Building a Low Effort, High Impact Prototype for Hackfest: Online Code Editor for ACLScript

ACLScript is a scripting language, similar to SQL used for various data analysis purposes. It is processed by Galvanize’s Analytics engine on the various Galvanize platforms, one of which is the ACL Robotics Platform, https://www.wegalvanize.com/robotic-process-automation/. It is a domain specific language (DSL) and is unique to Galvanize. Users package their ACLScripts in the form of a ‘Robot’ to be sent to ACL Robotics Platform for scheduling jobs to run on a remote Analytics engine machine.

The current development mode workflow in Galvanize’s ACL Robotics Platform requires users to download all the scripts contained with a Robot package just to edit a single line in a script to make a change or fix an error. The change must then be re-committed back to ACL Robotics Platform for subsequent iteration of execution.

The apparent problem is that the user’s download directory gets cluttered with many Robots. Moreover, one needs to have a corresponding and matching encoding (non-Unicode/Unicode) of Analytics application installed just to open, edit and commit the changes. The trivial solution to this problem is to have an online ACLScript code-editor in the Robotics Platform to eliminate the intermediate steps of taking a user from a problem-state to a desired-end-state.

With the use of an existing open-source library this was a low-effort and high-impact project to work on. In fact, it was an ideal project for a two day hackfest event to showcase how a simple and trivial solution can add high value to our existing product and also make the code-run-debug-fix cycle far less tedious.

Design and Interaction With react-monaco-editor

We created a React Application and used react-monaco-editor library for the code editor features. This library has multiple functionalities out of the box like syntax highlighting, language theme, auto-completion, IntelliSense, validation and a diff-editor mode. For a reference, the popular IDE Visual Studio Code is also powered by Monaco-editor. All that needed to be done was to add our ACLScript DSL language. All of the following examples are related to integrating react-monaco-editor into existing application.

Teaching Monaco About the Keywords in AClScript

In order for the react-monaco-editor to successfully highlight the code, we must specify a list of keywords within the ACLScript language. We created a separate file to contain the syntax definitions for the ACLScript language. With the definitions in place, the setMonarchTokensProvider method is used to set the language with the API from editor.api as mentioned in the import statement. See the code below.

The ACLScript keywords were added as part of the tokenizer attribute. This method sets the keyword validation for syntax highlighting and also detects comments within the code.

Adding Auto-Completion Implementation

To better understand the problem and solution, let’s take a quick look at auto-completion example for ACLScript:

auto-completion example

Auto-completion is also straightforward using the registerCompletionItemProvider method provided by react-monaco-editor. The label attribute is used as a label for IntelliSense. The ${1:parameter1}, ${2:parameter2} in the insertText attribute allows users to efficiently tab through parameters when entering values for a given ACLScript command.

In order to auto-complete the SPLIT command, the label attribute is set to “SPLIT(string, separator, segment <,text_qualifier>)”. This is the label we want users to see once the IntelliSense picks up the matching keyword — for Parameter Info and short description. Once the user presses ENTER key, our insertText attribute kicks in. The SPLIT command only accepts three parameters so the insertText attribute is set to “ SPLIT(“${1:}”,”${2:}”,${3:})”. The editor automatically puts the cursor on the first parameter where user can start entering value for first parameter and tab through rest of the parameters. The following is an example of ACLScript commands that were enabled for auto-completion.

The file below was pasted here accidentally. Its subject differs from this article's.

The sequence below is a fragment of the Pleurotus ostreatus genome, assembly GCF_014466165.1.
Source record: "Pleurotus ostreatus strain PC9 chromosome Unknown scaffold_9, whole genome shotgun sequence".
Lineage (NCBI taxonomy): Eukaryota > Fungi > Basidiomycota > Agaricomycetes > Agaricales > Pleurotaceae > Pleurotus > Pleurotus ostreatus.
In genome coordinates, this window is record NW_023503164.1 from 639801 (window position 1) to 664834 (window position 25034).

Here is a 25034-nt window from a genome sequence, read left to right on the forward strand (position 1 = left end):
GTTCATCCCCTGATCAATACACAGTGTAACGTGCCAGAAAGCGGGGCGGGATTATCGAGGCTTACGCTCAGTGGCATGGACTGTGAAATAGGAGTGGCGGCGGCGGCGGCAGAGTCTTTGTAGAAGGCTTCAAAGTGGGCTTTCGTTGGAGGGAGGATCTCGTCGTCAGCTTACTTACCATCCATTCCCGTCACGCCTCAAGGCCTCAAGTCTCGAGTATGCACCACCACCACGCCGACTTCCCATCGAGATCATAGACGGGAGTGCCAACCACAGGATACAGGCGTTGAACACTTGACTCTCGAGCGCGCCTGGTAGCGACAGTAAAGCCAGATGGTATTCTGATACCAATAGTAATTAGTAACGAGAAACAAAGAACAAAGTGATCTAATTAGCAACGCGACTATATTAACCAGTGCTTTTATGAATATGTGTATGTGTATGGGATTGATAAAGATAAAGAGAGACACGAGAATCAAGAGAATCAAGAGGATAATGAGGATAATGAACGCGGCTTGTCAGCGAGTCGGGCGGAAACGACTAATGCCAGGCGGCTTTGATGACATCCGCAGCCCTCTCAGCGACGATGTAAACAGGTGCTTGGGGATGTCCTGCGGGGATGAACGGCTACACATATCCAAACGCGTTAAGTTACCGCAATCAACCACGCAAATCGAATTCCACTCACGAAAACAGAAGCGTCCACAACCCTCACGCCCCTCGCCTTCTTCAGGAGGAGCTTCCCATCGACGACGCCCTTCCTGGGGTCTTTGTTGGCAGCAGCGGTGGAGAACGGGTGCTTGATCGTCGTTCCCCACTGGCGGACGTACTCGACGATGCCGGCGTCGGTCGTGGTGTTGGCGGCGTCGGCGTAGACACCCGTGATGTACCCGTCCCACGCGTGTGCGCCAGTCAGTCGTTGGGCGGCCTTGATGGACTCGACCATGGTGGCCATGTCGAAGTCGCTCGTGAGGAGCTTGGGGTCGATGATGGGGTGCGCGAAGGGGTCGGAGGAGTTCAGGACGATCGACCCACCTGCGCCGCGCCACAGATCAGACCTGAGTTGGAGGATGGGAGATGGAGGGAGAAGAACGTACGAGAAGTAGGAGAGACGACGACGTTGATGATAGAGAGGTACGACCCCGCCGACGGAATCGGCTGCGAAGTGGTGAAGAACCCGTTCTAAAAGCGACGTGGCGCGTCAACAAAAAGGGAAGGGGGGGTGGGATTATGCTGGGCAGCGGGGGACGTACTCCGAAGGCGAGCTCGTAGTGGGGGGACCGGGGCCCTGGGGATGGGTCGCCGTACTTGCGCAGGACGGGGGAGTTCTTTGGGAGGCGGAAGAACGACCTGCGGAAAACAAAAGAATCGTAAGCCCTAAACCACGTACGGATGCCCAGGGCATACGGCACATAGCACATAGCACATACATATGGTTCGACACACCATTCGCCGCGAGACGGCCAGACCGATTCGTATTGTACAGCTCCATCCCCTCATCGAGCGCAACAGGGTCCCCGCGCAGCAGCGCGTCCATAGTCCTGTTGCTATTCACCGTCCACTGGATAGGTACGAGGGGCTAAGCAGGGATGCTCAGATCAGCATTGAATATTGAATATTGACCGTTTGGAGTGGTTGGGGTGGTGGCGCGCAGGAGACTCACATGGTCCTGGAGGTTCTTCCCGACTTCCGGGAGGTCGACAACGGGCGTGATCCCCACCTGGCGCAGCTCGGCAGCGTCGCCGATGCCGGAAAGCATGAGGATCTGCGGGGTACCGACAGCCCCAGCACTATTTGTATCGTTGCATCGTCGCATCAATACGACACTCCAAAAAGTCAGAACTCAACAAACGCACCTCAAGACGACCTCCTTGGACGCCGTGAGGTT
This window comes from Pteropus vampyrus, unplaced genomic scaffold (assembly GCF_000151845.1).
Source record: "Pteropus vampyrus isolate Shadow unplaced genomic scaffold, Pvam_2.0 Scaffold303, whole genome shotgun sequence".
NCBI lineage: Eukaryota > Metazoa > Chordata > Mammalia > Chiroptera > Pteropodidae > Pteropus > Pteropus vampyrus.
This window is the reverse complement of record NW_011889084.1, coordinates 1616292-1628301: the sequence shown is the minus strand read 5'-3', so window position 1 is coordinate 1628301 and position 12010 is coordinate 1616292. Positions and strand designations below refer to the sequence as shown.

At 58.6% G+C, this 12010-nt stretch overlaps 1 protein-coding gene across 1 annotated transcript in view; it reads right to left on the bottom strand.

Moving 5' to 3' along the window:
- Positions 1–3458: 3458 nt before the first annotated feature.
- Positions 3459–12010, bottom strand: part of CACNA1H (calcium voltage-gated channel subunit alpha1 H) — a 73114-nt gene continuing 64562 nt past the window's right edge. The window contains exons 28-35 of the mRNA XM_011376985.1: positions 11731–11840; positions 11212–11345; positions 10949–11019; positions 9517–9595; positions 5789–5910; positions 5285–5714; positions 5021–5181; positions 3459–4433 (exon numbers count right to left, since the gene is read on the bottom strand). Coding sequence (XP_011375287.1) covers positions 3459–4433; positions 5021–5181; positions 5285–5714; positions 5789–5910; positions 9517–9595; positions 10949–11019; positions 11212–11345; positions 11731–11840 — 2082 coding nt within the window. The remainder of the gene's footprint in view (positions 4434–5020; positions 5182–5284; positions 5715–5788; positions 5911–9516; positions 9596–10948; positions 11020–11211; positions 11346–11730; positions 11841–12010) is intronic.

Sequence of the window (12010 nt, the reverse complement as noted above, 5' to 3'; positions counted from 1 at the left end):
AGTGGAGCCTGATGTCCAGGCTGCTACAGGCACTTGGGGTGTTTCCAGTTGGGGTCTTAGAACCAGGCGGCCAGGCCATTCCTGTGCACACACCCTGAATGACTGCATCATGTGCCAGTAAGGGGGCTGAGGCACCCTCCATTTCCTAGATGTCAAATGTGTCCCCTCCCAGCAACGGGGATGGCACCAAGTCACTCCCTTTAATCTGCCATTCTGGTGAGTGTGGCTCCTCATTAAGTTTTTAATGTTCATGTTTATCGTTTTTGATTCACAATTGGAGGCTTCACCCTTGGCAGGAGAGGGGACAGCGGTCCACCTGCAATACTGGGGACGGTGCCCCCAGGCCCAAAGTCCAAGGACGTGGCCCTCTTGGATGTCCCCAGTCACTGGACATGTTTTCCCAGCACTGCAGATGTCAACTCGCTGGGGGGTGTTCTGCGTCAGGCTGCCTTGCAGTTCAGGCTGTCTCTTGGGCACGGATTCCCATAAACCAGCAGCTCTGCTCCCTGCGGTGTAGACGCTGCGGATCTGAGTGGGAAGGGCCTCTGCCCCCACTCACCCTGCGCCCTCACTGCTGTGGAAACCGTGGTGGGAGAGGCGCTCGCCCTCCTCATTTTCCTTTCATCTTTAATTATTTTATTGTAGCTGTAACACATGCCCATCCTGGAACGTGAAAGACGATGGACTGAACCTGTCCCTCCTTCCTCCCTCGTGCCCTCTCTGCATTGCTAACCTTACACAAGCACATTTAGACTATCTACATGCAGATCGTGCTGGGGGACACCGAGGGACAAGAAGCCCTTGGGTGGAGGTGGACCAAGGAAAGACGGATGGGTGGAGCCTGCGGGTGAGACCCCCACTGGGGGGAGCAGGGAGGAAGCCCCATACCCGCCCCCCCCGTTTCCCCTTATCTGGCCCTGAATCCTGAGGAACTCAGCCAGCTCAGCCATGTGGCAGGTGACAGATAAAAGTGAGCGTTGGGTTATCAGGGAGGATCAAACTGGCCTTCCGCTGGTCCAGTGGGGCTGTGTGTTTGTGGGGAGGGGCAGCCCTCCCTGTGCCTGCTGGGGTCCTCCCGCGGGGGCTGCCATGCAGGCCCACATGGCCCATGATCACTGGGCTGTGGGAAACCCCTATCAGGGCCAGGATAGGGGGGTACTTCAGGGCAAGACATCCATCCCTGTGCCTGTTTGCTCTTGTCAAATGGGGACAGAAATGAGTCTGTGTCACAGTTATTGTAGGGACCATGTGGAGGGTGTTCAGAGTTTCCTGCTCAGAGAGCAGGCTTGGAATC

Adding Language Theme and the Global Editor Theme

You can inherit an existing color theme from a pre-defined theme and customize each token with a color as shown below. To provide an experience similar to working in the ACL Analytics application’s script-editor we added a theme with nearly identical look and feel.

Adding Diff-Editor Mode

The following is a quick demonstration of the diff-editor mode:

diff-editor mode example

The diff-editor mode was another out of the box feature ready for plug and play. The initial-state is the text within the script, before any changes are made. It is set by passing the “value” props to the MonacoEditor class component where all the initial script-contents are injected. Once the code-editor starts with the initial-state, any changes in the script is automatically reflected in value props by the MonacoEditor component itself.

Unlike the MonacoEditor component, MonacoDiffEditor component supports an additional “original” attribute to which the prior code version of an ACLScript is passed-in to visually display the difference between prior and current versions. To enable diff-editor mode, we simply return the MoncaoDiffEditor component in the render method of our App component.

Conclusion

There it is, entry steps into building a code-editor with all the basic features that a user is most likely to expect. This blog-post provides a basic intro to building a DSL code-editor and showcases a successful hackfest project that could easily become a significant product enhancement. If you wish to understand and use the full features of the react-monaco-editor, you can visit their playground environment at https://microsoft.github.io/monaco-editor/playground.html and try it for yourself. They have many other features that are not covered in this post.